gave a dinner in honor of tho approach
ing marriago to tho rolatives and
frionds of tho family, including the out-cf-town
visitors. At this elaborate
course dinner wino and champagne
graced tho board and' tho concluding
hour wns enlivened with many a Jest
nnd toast inspired by tho occasion1 It
. i . .i i:!l...'
was a most nappy uuu xuuuuuua unjuuv"""-.-; ------ - .,-- , .
and the dinner had been in progress for ' Eddy's compotoney, i ,
fully three hours beforo tho last toast
was drunk.
Tho wedding coremony took plnco
this morning promptly nt 8 o'clock.
Rabbi Mnrtin Ziclonka of El Pnso con
ducted tho beautiful Jewish ceremony,
which includes tho burning candles, the
tasting of wine and the ring of pure
gold all symbolical of tho obligations
assumed.
Tho bride cntcrod tho parlor leaning
upon the arm of her father, while tho
bridegroom escorted tho mother, Mrs.
Solomon. Tho bride's maids were Miss
Clara Ferrin of Tucson nnd Miss Hazel
Hostettor of Hermosillo, Mexico. Lit
llo Ruth Goldborg carried the rink upon
a- salver. Tho wedding march was
played by Mrs. Ph. Freudenthal.
At tho conclusion of the ceremony
nnd tho profuse congratulations, the
wedding breakfast was served and the
party took carriages for tho railway
station. Tho delugo of rice and foot
wear was almost overwhelming, while
every piece of baggage was appropriate
ly and unmistakably labeled. Mr. and
Mrs. Weinberger woro extremely roti
cent as to thoir destination, but it is
certain that the journey will extend at
least as far as Bowie .and doubtless
much fartlior.
Few married lives have had a more
auspicious beginning than this one. The
bride, Miss Blanche Solomon, is the
youngest daughter of Mr. and Mrs. I.
E. Solomon, the pioucor family of this
section, nnd is universally loved and
admired for her admirable graces of
womanhood. Mr. Jacob Weinberger, the
groom, is a lawyer of Globo who has
impressed his acquaintances here as be
ing a pleasant nnd capablo young man.
A gront number of valuable presents
nnd unlimited sentiments of well-wishing
attested tho existence of a con
course of frionds.
WILL REPUDIATE
E
Steve Adams Will Not Testify
Against Haywood in the
Trial at Boise, Idaho.
FEDERATION CONVENTION
. HEARS FROM HAYWOOD
Says Orchard Is Greatest Liar
of the Century Will Take
Stand Himself WillVote on
Quitting the I. W. W.
By Associated Press.
DENVER, Colo., June 11. Steve Ad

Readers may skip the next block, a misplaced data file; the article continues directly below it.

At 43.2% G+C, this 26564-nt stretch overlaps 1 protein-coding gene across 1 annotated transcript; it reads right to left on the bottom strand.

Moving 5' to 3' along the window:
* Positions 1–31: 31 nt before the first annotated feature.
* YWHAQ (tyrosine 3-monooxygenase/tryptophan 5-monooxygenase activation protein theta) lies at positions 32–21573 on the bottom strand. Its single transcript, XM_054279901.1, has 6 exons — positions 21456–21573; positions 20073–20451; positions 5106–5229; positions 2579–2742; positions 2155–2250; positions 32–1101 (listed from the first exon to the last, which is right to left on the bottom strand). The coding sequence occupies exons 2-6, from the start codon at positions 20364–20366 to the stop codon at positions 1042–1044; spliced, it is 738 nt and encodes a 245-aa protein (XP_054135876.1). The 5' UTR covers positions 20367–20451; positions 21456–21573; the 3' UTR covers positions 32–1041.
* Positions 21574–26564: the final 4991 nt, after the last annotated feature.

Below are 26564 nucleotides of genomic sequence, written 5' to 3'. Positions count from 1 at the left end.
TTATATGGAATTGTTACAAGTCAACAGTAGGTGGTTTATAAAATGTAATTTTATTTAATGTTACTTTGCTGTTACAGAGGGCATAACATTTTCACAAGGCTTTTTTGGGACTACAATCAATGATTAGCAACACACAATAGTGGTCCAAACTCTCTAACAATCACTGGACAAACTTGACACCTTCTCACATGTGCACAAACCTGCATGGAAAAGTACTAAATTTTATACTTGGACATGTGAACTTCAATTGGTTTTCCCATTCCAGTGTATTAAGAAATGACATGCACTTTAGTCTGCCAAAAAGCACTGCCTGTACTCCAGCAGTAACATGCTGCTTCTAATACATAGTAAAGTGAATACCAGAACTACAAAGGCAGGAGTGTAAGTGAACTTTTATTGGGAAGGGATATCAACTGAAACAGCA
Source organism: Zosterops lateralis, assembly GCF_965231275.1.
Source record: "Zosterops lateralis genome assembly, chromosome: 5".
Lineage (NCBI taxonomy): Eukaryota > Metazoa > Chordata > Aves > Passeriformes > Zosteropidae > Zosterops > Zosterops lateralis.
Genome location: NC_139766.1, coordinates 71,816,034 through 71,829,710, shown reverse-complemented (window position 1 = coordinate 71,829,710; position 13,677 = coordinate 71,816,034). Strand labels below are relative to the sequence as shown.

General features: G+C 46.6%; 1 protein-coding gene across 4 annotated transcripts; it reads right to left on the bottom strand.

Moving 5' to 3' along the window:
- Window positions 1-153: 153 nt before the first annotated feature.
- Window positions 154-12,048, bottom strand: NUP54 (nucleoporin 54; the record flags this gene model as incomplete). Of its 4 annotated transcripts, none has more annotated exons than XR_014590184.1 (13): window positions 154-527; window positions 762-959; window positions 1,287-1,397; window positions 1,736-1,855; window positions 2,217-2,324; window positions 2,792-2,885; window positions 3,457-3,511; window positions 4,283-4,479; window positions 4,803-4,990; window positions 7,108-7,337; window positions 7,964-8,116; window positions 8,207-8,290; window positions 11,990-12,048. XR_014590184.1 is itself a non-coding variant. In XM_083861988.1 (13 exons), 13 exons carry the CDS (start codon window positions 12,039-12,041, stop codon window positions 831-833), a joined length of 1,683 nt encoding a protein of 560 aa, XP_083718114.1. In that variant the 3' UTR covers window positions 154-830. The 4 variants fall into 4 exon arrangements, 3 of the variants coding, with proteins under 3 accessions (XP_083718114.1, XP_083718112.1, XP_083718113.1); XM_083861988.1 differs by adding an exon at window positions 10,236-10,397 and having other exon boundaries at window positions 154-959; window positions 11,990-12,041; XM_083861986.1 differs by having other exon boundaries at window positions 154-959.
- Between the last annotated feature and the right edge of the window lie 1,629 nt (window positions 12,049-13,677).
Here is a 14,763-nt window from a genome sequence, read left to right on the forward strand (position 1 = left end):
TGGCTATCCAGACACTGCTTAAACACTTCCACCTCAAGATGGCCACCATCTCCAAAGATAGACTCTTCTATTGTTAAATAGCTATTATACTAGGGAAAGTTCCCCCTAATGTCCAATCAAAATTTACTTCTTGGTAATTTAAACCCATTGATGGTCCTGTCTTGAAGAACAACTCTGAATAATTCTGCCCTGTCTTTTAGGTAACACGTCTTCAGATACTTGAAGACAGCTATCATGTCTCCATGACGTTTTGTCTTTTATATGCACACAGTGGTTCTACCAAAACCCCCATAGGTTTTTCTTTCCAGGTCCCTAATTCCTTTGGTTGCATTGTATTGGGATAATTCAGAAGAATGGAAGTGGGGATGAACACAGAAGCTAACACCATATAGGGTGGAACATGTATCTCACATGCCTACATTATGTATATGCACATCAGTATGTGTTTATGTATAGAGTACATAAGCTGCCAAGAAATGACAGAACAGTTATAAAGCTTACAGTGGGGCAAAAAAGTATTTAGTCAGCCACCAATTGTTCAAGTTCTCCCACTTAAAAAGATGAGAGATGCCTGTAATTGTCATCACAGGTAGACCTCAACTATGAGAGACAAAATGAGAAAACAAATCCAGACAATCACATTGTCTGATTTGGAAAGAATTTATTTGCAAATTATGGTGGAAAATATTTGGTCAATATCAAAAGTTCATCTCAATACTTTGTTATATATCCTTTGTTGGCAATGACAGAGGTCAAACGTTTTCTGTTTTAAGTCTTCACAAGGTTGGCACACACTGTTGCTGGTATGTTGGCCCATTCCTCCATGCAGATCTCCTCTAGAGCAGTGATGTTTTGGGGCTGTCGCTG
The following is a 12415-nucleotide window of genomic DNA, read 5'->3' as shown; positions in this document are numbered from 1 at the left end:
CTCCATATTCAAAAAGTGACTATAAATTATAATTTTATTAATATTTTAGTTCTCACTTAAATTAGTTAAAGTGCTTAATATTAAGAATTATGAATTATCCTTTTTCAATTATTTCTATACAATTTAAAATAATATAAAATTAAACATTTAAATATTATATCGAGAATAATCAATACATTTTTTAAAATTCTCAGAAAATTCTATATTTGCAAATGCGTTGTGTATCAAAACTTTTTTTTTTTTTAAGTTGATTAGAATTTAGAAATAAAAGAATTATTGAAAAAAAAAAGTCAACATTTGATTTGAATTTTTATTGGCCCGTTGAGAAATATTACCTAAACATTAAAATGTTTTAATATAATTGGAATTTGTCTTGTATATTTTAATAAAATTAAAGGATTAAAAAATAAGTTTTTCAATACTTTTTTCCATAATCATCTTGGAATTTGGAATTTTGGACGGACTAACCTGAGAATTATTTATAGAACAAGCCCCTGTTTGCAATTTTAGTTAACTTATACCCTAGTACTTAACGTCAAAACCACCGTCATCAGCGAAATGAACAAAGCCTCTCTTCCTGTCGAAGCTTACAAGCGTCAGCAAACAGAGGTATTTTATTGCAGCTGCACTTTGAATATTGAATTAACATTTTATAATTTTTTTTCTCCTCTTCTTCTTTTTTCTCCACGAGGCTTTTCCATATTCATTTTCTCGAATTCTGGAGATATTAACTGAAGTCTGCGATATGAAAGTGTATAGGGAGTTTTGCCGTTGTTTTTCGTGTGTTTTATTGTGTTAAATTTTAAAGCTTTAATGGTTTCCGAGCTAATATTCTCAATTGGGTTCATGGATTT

ams will not testify for tho prosecution
in tho Haywood case. This was the
positive declaration of Acting Secre
tary Kirwan of tho Western Federation
of Miners to the convention today of
tho Federation, when tho leader, who
returned from Boiso last night, assured
the delegates that Haywood's lawyers
havo an assurance from Adams that ho
will repudiate his "confession" if
placed on tho stand by tho prosecution.
Kirwan also brought tho following
message to tho convention from Hay
wood: "Harry Orchard is tho greatest liar
of the Twentieth century, as every man
ho implicated in his confession stands
ready to testify. I am dotcrmiiicd to
tako tho stand and show where ho has
lied. There will bo nothing to tho case
but an acquittal. A hung jury will not
do. I demand a complcto vindication.
Froo in Six Weeks
"If your convention had been six
weeks later I would be with you, for by
that timo I will be a free man. ' '
Tho convention spent practically the
entire day on the report of tho" com
mittco on credentials. Kirwan an
nounced that ho had put tho entire
funds of iho federation under safety
bonds to protect the federation from
loss by suits nnd otherwise.
One of tho resolutions which will be
introduced nt a later date is for the
proposition to sever all connection with
the Industrial Workers of tho World.
Reports of officers will bo submitted
tomorrow nnd a vote will probably bo
reached on tho proposition to hold open
sessions.
All Delegates Seated
DENVER, Colo., Juno 11. Tho con
vention .of the Western Federation of
Miners today adopted tho report of the
coriimittce on credentials and tho dole
gatos woro seated. Thero were no con
tests. mt
FRANCE TO DISCOURAGE
GRAPE GROWING INDUSTRY
By Associated Press.
PAltIS, Juno 11. In tho chamber of
doputics this afternoon Finance Minis
ter Cnillaux on behalf of tho govern
ment announced tho government's de